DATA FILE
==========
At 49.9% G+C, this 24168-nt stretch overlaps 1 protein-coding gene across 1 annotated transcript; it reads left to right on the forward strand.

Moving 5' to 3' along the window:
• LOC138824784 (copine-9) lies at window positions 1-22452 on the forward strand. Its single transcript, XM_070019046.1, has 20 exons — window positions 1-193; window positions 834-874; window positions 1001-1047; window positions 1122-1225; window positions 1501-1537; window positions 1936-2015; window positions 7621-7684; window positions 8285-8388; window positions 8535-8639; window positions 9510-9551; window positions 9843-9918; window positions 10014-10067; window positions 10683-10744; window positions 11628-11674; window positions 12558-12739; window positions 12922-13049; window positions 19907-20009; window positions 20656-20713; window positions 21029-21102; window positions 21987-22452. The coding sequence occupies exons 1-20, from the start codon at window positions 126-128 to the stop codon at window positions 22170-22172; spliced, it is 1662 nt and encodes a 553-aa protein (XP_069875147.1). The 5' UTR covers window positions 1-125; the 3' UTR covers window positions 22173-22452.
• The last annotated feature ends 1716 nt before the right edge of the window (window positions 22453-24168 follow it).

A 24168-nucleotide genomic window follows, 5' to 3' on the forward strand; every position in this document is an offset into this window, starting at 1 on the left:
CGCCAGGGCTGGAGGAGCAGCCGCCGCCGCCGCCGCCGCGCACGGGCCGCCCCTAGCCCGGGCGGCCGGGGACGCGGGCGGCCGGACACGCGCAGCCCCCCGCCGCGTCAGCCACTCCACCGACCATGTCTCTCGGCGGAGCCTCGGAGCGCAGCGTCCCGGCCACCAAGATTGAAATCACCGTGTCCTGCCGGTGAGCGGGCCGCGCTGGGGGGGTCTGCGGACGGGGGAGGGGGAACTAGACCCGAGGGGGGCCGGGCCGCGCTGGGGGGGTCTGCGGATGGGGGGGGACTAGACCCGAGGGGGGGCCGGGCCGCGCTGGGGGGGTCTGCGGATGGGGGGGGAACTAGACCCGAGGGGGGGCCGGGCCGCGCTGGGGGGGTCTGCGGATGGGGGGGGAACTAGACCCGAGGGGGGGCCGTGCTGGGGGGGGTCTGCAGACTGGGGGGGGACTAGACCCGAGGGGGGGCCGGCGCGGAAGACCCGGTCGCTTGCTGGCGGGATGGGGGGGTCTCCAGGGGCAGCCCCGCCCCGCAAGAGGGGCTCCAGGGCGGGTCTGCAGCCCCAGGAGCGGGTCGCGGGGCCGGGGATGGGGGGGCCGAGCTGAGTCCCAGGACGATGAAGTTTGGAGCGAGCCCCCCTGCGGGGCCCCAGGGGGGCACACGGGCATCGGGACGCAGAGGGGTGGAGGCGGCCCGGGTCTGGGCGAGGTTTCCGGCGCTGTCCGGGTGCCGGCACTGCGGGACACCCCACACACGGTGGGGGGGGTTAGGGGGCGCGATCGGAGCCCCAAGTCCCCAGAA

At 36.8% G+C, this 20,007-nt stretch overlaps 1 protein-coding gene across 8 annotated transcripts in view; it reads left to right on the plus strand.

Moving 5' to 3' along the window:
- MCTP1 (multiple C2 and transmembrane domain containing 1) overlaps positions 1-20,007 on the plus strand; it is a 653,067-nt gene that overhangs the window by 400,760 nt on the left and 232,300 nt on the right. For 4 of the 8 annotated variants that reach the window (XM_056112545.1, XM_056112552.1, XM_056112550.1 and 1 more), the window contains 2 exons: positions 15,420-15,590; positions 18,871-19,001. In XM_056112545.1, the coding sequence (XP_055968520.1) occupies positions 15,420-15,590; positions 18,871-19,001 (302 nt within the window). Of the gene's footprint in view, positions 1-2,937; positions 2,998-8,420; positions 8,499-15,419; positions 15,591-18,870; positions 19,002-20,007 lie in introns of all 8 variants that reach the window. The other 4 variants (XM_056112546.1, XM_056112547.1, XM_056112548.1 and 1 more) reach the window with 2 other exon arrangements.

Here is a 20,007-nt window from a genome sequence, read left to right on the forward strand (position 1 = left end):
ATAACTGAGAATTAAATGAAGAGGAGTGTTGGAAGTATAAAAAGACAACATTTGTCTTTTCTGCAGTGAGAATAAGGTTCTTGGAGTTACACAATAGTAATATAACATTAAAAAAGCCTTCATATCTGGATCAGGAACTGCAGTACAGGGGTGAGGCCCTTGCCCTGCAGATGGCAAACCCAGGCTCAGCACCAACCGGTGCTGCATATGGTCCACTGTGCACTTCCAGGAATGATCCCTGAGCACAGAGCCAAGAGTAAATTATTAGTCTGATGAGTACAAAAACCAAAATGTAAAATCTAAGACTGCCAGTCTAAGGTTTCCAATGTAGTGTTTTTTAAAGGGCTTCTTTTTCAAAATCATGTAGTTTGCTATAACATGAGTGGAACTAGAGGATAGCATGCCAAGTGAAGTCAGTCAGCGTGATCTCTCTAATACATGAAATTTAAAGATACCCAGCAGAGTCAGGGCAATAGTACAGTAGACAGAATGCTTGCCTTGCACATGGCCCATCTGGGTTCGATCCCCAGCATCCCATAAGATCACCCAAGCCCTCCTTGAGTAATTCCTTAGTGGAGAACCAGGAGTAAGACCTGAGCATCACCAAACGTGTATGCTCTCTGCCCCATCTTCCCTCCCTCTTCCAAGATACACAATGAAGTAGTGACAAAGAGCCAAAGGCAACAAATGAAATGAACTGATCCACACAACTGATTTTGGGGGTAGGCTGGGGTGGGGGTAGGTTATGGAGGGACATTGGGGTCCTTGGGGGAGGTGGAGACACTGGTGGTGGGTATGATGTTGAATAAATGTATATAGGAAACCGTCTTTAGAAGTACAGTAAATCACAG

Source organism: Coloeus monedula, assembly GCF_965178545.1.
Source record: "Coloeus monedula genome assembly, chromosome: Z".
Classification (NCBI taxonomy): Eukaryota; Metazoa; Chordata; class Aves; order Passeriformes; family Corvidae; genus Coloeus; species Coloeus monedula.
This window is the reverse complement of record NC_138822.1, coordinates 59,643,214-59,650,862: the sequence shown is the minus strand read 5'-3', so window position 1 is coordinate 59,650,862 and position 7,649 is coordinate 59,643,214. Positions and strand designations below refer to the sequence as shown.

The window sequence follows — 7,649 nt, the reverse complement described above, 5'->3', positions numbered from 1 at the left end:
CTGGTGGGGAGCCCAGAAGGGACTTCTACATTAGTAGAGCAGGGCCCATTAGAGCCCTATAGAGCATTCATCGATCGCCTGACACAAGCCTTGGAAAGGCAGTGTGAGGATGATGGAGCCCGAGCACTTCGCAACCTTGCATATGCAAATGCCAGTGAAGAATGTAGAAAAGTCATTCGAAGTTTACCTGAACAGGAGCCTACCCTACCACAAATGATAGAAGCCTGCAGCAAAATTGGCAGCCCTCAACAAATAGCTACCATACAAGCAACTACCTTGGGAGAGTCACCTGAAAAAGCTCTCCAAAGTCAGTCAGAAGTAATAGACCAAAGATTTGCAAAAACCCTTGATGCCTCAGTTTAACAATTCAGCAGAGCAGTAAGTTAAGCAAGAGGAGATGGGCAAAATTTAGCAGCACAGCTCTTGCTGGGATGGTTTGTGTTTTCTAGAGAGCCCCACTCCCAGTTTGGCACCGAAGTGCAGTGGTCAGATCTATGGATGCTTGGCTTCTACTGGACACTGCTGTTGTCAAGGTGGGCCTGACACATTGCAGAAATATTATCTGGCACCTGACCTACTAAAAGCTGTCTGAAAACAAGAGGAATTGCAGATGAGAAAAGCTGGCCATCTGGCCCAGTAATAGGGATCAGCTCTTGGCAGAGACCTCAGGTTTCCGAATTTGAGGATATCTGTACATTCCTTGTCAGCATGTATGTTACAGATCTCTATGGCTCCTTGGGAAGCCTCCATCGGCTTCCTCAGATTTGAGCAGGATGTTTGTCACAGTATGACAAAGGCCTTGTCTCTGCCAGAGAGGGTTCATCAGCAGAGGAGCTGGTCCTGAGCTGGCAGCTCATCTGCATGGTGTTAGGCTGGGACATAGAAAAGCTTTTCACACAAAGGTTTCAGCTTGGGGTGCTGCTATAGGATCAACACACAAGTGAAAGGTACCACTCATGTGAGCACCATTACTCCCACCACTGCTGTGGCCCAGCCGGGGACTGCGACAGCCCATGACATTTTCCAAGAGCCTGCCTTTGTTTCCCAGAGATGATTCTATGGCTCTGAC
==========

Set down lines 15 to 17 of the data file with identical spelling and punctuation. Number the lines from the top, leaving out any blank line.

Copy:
This window is the reverse complement of record NC_138822.1, coordinates 59,643,214-59,650,862: the sequence shown is the minus strand read 5'-3', so window position 1 is coordinate 59,650,862 and position 7,649 is coordinate 59,643,214. Positions and strand designations below refer to the sequence as shown.

The window sequence follows — 7,649 nt, the reverse complement described above, 5'->3', positions numbered from 1 at the left end:
CTGGTGGGGAGCCCAGAAGGGACTTCTACATTAGTAGAGCAGGGCCCATTAGAGCCCTATAGAGCATTCATCGATCGCCTGACACAAGCCTTGGAAAGGCAGTGTGAGGATGATGGAGCCCGAGCACTTCGCAACCTTGCATATGCAAATGCCAGTGAAGAATGTAGAAAAGTCATTCGAAGTTTACCTGAACAGGAGCCTACCCTACCACAAATGATAGAAGCCTGCAGCAAAATTGGCAGCCCTCAACAAATAGCTACCATACAAGCAACTACCTTGGGAGAGTCACCTGAAAAAGCTCTCCAAAGTCAGTCAGAAGTAATAGACCAAAGATTTGCAAAAACCCTTGATGCCTCAGTTTAACAATTCAGCAGAGCAGTAAGTTAAGCAAGAGGAGATGGGCAAAATTTAGCAGCACAGCTCTTGCTGGGATGGTTTGTGTTTTCTAGAGAGCCCCACTCCCAGTTTGGCACCGAAGTGCAGTGGTCAGATCTATGGATGCTTGGCTTCTACTGGACACTGCTGTTGTCAAGGTGGGCCTGACACATTGCAGAAATATTATCTGGCACCTGACCTACTAAAAGCTGTCTGAAAACAAGAGGAATTGCAGATGAGAAAAGCTGGCCATCTGGCCCAGTAATAGGGATCAGCTCTTGGCAGAGACCTCAGGTTTCCGAATTTGAGGATATCTGTACATTCCTTGTCAGCATGTATGTTACAGATCTCTATGGCTCCTTGGGAAGCCTCCATCGGCTTCCTCAGATTTGAGCAGGATGTTTGTCACAGTATGACAAAGGCCTTGTCTCTGCCAGAGAGGGTTCATCAGCAGAGGAGCTGGTCCTGAGCTGGCAGCTCATCTGCATGGTGTTAGGCTGGGACATAGAAAAGCTTTTCACACAAAGGTTTCAGCTTGGGGTGCTGCTATAGGATCAACACACAAGTGAAAGGTACCACTCATGTGAGCACCATTACTCCCACCACTGCTGTGGCCCAGCCGGGGACTGCGACAGCCCATGACATTTTCCAAGAGCCTGCCTTTGTTTCCCAGAGATGATTCTATGGCTCTGAC